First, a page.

Nine friends and supporters of WikiLeaks founder Julian Assange, who stood bail sureties for him, were on Monday ordered by a court to pay thousands of pounds each after police said that he had breached his bail conditions by seeking refuge in the Ecuadorian embassy to avoid extradition to Sweden.
Westminster Chief Magistrate Howard Riddle ruled that they must pay a total of £93,500 by November 6.
They included Steven Vaughan, at whose country home Mr. Assange lived for many months after being released on bail in December 2010; prominent journalist Phillip Knightley; and Mr. Assange’s assistants, Joseph Farrell and Sarah Harrison.
Mr. Vaughan, who was ordered to pay £12,000, said he and all those who stood sureties were “convinced that they have done and are doing the right thing”.
Mr. Riddle acknowledged that they acted in good faith but said that they must have known the “risk” they were taking and “failed in their basic duty” to ensure that Mr. Assange honoured his bail conditions which, among other things, required him to stay at a designated address.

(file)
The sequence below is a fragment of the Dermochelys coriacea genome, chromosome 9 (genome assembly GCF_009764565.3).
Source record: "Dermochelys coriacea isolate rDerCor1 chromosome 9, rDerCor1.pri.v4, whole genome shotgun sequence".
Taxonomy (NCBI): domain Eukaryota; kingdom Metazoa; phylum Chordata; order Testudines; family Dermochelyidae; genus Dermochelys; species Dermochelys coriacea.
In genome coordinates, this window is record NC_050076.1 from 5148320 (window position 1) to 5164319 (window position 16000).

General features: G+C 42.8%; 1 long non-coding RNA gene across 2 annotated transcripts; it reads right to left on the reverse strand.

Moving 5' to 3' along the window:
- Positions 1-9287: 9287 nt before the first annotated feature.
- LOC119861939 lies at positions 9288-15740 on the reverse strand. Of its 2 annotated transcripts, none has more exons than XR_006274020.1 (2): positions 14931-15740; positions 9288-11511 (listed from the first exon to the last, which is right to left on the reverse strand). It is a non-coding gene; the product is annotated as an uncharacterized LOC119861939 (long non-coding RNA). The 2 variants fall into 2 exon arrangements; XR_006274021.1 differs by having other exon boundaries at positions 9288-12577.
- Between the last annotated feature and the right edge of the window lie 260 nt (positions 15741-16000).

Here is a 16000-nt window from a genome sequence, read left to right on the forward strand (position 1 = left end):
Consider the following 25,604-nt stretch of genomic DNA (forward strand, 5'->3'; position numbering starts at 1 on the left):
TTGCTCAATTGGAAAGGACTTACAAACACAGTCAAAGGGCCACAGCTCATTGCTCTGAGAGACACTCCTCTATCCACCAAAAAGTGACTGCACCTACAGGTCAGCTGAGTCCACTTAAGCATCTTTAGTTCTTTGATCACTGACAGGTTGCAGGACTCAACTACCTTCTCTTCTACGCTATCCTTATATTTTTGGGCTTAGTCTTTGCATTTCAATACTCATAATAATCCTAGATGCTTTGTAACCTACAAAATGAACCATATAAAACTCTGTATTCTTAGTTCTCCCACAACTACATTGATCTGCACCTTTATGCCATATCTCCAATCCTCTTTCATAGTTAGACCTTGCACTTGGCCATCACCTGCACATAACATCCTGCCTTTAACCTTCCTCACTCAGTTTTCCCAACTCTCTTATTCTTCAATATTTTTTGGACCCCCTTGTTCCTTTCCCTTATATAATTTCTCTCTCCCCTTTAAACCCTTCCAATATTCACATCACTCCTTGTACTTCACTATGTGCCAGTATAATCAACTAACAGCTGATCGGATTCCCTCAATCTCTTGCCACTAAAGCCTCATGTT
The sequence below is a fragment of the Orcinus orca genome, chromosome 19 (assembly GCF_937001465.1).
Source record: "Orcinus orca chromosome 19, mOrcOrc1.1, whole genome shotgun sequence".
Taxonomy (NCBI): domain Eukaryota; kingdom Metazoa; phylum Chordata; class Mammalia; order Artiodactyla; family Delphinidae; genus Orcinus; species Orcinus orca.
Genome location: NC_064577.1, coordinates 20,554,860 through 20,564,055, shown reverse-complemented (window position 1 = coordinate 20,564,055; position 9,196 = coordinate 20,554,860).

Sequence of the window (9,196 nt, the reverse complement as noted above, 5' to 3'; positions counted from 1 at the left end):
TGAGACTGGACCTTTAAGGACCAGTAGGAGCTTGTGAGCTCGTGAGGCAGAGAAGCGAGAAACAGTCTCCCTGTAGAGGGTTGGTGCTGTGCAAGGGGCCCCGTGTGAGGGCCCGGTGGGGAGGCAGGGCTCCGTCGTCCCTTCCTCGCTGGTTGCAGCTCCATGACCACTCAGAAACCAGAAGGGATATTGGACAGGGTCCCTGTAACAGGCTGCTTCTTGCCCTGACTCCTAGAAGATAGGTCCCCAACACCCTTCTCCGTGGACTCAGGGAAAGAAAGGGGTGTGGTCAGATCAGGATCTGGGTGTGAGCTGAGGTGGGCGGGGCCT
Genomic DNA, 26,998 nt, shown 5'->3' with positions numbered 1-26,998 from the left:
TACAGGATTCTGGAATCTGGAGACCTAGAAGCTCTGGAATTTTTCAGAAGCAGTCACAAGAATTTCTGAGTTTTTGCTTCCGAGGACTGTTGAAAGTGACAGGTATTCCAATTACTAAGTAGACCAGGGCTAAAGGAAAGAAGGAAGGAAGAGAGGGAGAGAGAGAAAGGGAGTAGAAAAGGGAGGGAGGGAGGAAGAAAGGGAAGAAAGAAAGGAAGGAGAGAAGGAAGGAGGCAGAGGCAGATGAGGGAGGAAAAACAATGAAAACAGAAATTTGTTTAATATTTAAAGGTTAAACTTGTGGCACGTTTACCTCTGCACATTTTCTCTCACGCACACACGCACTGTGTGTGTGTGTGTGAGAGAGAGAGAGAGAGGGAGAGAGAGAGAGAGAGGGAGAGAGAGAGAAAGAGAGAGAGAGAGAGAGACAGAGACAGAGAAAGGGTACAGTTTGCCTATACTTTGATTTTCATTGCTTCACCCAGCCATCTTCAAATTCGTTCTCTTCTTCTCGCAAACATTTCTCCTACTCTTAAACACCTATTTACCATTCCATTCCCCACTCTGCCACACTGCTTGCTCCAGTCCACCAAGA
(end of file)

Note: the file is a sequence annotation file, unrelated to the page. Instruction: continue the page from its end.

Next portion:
Police said that he broke that condition when he moved into the Ecuadorian embassy in June and must surrender himself. He would be arrested as soon as he comes out of the embassy.
Mr. Riddle said he saw no difference between Mr. Assange taking refuge in the embassy and fleeing to Ecuador where he has been given diplomatic asylum..
“Mr. Assange has an obligation to comply with the legal requirements of this country to surrender to the bail granted on terms originally set by the High Court,” he said.
Sweden wants to question Mr. Assange over allegations of sexual assault by two women. He fears that if extradited to Sweden, he might be handed to American authorities who have threatened to prosecute him for publishing secret diplomatic cables.
Britain has refused to grant him safe passage to Ecuador arguing that it is under legal obligation to deport him.